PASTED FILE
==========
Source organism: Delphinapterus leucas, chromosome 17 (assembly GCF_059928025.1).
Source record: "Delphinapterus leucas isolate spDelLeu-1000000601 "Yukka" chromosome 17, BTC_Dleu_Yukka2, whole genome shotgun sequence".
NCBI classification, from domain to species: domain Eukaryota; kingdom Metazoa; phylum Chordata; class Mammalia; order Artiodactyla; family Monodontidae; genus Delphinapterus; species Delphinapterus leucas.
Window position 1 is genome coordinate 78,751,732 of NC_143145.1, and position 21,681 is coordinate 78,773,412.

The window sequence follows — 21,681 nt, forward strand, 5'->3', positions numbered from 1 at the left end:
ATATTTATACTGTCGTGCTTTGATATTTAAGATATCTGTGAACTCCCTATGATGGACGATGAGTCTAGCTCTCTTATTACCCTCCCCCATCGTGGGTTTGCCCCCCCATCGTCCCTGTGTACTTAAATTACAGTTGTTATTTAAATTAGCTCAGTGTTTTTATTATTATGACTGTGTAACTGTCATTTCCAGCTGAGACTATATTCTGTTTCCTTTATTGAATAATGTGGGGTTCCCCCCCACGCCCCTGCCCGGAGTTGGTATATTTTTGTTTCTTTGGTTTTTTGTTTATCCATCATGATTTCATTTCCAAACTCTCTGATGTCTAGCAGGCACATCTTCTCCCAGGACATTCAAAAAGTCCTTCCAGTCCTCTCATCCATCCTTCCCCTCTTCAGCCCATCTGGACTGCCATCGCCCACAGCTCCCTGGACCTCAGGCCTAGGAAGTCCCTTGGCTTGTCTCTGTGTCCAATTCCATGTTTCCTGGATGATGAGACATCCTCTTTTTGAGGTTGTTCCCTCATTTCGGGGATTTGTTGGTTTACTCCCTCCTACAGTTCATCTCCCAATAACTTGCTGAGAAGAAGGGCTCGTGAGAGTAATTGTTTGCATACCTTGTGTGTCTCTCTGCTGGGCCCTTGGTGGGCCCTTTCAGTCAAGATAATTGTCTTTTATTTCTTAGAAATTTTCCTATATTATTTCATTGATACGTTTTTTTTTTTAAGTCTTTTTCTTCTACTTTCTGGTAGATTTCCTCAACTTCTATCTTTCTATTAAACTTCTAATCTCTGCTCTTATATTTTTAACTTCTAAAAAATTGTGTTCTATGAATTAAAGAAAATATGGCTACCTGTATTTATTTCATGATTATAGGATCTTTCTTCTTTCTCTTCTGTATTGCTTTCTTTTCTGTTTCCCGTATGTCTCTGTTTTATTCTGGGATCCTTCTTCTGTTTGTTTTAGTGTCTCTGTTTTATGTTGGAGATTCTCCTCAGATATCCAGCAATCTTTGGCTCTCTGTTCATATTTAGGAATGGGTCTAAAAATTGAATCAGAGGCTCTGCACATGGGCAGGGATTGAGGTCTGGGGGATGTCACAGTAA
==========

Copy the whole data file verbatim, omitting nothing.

Source organism: Delphinapterus leucas, chromosome 17 (assembly GCF_059928025.1).
Source record: "Delphinapterus leucas isolate spDelLeu-1000000601 "Yukka" chromosome 17, BTC_Dleu_Yukka2, whole genome shotgun sequence".
NCBI classification, from domain to species: domain Eukaryota; kingdom Metazoa; phylum Chordata; class Mammalia; order Artiodactyla; family Monodontidae; genus Delphinapterus; species Delphinapterus leucas.
Window position 1 is genome coordinate 78,751,732 of NC_143145.1, and position 21,681 is coordinate 78,773,412.

The window sequence follows — 21,681 nt, forward strand, 5'->3', positions numbered from 1 at the left end:
ATATTTATACTGTCGTGCTTTGATATTTAAGATATCTGTGAACTCCCTATGATGGACGATGAGTCTAGCTCTCTTATTACCCTCCCCCATCGTGGGTTTGCCCCCCCATCGTCCCTGTGTACTTAAATTACAGTTGTTATTTAAATTAGCTCAGTGTTTTTATTATTATGACTGTGTAACTGTCATTTCCAGCTGAGACTATATTCTGTTTCCTTTATTGAATAATGTGGGGTTCCCCCCCACGCCCCTGCCCGGAGTTGGTATATTTTTGTTTCTTTGGTTTTTTGTTTATCCATCATGATTTCATTTCCAAACTCTCTGATGTCTAGCAGGCACATCTTCTCCCAGGACATTCAAAAAGTCCTTCCAGTCCTCTCATCCATCCTTCCCCTCTTCAGCCCATCTGGACTGCCATCGCCCACAGCTCCCTGGACCTCAGGCCTAGGAAGTCCCTTGGCTTGTCTCTGTGTCCAATTCCATGTTTCCTGGATGATGAGACATCCTCTTTTTGAGGTTGTTCCCTCATTTCGGGGATTTGTTGGTTTACTCCCTCCTACAGTTCATCTCCCAATAACTTGCTGAGAAGAAGGGCTCGTGAGAGTAATTGTTTGCATACCTTGTGTGTCTCTCTGCTGGGCCCTTGGTGGGCCCTTTCAGTCAAGATAATTGTCTTTTATTTCTTAGAAATTTTCCTATATTATTTCATTGATACGTTTTTTTTTTTAAGTCTTTTTCTTCTACTTTCTGGTAGATTTCCTCAACTTCTATCTTTCTATTAAACTTCTAATCTCTGCTCTTATATTTTTAACTTCTAAAAAATTGTGTTCTATGAATTAAAGAAAATATGGCTACCTGTATTTATTTCATGATTATAGGATCTTTCTTCTTTCTCTTCTGTATTGCTTTCTTTTCTGTTTCCCGTATGTCTCTGTTTTATTCTGGGATCCTTCTTCTGTTTGTTTTAGTGTCTCTGTTTTATGTTGGAGATTCTCCTCAGATATCCAGCAATCTTTGGCTCTCTGTTCATATTTAGGAATGGGTCTAAAAATTGAATCAGAGGCTCTGCACATGGGCAGGGATTGAGGTCTGGGGGATGTCACAGTAA